But great success is sometimes accompanied by great emptiness, and Naji Boutrous was yearning for a deeper connection – to his family roots, and the roots of the land. And so it was, after much deliberation and soul-searching, that Naji and his Minnesotan wife, Jill, made the decision to return to his homeland.
The first thing Boutros did was replant his grandfather’s vineyard, which covers just under a hectare. With Vivaldi’s Four Seasons booming through loudspeakers, Naji and Jill set about the task of replanting vines.
These will flourish on terraced vineyards and in the village: Syrah, Merlot, Cabernet Sauvignon and Cabernet Franc for red, Sauvignon Blanc and Viognier for white, ranging from south-west to north-east.
In addition to a number of workers Boutros hired to help with the task, others, hearing the music, came to assist with the planting effort.
“I returned without intending to replant so many vines, just the vineyard of my grandfather,” Naji says. But fate would have it otherwise.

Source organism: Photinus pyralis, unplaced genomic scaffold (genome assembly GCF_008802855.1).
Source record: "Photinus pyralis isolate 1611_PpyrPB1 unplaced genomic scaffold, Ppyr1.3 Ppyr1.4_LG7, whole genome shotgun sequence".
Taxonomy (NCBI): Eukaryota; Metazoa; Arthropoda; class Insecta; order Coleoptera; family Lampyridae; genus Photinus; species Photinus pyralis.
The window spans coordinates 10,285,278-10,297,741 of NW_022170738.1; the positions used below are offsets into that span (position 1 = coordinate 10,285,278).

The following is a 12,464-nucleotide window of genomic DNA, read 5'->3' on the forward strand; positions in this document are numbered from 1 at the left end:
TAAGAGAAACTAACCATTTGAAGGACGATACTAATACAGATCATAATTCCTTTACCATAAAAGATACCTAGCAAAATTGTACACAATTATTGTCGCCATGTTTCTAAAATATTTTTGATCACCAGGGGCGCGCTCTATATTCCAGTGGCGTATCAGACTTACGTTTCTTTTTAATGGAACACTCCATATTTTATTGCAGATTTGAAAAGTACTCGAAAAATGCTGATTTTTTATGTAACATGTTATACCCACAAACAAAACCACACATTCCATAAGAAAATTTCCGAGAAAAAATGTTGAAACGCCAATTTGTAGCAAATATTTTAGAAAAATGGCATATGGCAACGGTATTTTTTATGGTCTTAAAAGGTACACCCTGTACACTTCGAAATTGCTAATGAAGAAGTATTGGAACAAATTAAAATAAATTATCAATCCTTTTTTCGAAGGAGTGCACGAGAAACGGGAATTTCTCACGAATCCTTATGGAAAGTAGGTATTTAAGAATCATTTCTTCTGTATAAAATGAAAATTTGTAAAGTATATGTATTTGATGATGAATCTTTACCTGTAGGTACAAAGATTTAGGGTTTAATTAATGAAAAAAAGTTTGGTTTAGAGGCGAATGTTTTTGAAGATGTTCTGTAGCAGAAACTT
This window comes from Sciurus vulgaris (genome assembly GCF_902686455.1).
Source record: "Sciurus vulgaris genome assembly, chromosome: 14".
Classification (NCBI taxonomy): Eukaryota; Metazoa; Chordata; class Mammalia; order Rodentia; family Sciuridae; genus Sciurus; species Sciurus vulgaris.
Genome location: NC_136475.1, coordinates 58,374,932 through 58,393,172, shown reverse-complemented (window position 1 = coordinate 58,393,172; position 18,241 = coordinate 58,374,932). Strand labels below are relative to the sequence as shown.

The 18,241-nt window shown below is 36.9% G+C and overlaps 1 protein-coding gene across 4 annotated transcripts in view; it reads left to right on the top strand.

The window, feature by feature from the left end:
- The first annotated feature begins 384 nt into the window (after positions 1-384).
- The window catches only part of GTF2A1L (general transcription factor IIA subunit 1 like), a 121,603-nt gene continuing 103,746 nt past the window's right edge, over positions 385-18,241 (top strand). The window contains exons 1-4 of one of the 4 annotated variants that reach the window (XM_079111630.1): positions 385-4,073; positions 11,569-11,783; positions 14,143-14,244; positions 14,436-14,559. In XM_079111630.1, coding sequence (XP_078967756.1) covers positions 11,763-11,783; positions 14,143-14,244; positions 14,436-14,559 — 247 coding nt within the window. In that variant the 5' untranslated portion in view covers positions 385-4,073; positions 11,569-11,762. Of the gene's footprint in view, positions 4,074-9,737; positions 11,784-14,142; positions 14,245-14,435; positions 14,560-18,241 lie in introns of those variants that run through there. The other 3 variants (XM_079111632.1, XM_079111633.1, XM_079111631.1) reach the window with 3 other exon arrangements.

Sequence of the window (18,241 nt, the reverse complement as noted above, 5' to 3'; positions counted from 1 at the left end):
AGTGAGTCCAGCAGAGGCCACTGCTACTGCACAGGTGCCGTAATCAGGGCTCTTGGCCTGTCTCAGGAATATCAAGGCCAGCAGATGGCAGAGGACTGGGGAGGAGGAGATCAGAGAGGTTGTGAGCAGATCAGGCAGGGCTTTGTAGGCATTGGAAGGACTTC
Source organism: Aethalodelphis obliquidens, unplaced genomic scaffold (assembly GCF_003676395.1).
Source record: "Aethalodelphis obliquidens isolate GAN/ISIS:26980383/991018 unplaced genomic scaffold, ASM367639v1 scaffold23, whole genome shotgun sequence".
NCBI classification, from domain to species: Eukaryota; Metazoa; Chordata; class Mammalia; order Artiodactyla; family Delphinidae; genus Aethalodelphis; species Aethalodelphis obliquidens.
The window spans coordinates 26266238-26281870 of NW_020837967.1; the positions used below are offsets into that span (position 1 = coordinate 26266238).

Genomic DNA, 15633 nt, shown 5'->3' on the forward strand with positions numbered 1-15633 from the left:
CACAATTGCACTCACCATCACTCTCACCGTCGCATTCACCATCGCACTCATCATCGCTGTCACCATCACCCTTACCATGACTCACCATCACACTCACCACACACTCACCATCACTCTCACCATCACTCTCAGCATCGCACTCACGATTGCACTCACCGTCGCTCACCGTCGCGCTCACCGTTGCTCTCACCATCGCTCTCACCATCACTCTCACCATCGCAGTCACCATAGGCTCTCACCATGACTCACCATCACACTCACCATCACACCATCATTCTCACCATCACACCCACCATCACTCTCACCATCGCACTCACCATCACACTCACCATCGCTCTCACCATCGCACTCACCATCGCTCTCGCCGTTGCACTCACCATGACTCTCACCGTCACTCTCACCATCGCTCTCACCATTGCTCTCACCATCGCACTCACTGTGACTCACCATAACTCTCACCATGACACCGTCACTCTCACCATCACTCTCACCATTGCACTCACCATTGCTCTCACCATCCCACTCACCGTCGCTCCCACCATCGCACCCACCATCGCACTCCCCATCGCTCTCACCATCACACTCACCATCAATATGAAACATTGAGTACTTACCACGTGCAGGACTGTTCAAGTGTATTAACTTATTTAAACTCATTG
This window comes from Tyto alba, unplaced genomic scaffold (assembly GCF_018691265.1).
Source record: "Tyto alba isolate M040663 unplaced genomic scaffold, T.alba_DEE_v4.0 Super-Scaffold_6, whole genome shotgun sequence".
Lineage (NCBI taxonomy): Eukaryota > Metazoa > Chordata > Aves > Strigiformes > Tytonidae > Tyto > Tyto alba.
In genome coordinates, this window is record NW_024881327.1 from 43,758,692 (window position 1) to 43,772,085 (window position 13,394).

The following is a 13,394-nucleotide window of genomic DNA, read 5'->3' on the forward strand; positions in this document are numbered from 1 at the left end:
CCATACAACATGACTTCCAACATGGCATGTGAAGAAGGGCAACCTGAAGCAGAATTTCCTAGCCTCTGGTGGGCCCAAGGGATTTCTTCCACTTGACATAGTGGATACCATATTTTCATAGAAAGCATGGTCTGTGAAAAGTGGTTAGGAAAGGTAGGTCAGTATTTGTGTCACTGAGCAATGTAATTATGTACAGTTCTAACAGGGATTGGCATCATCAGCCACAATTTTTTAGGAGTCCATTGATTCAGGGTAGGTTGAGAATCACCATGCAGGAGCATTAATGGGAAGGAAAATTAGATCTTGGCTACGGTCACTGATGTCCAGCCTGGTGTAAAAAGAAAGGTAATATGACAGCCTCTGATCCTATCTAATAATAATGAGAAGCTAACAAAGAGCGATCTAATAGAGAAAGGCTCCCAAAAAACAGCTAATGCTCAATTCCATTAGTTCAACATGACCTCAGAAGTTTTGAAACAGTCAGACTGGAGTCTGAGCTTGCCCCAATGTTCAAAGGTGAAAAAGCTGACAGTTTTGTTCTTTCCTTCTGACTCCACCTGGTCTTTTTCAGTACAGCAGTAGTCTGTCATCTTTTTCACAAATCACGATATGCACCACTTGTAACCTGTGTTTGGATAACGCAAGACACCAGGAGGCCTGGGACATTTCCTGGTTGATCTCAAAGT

By now, word had spread of the Boutros’ project – a cousin asked whether they would replant his vineyard, too. Many of the old Bhamdoun families whose lands had also fallen into disrepair began to come to him with a “simple” request – to replant their land. That first year Boutros planted four families’ vineyards.
Today, Chateau Belle-Vue has some 24 hectares of vines in assorted locations around the village. Most are now owned by the winery, but some are still in the hands of their original Bhamdoun families and Boutros pays for their use either in wine or money.
In 2003, the winery produced its first vintage – a mere 3,000 bottles, made and pressed by hand.
On the label, a vintage image of the former hotel Belle-Vue, which gave its name to the estate, but also a lizard, a nod to this little beast who has never left the village, even in the darkest moments, and is a frequent sight among the vines.
The vintage was aptly named Renaissance, for it does indeed represent a reawakening – of spirit, soil and society.
Little did Boutros know that four years later, when the Cabernet Sauvignon and Merlot blend was released in 2007, the wine would win a gold medal at the International Wine and Spirit Competition in London.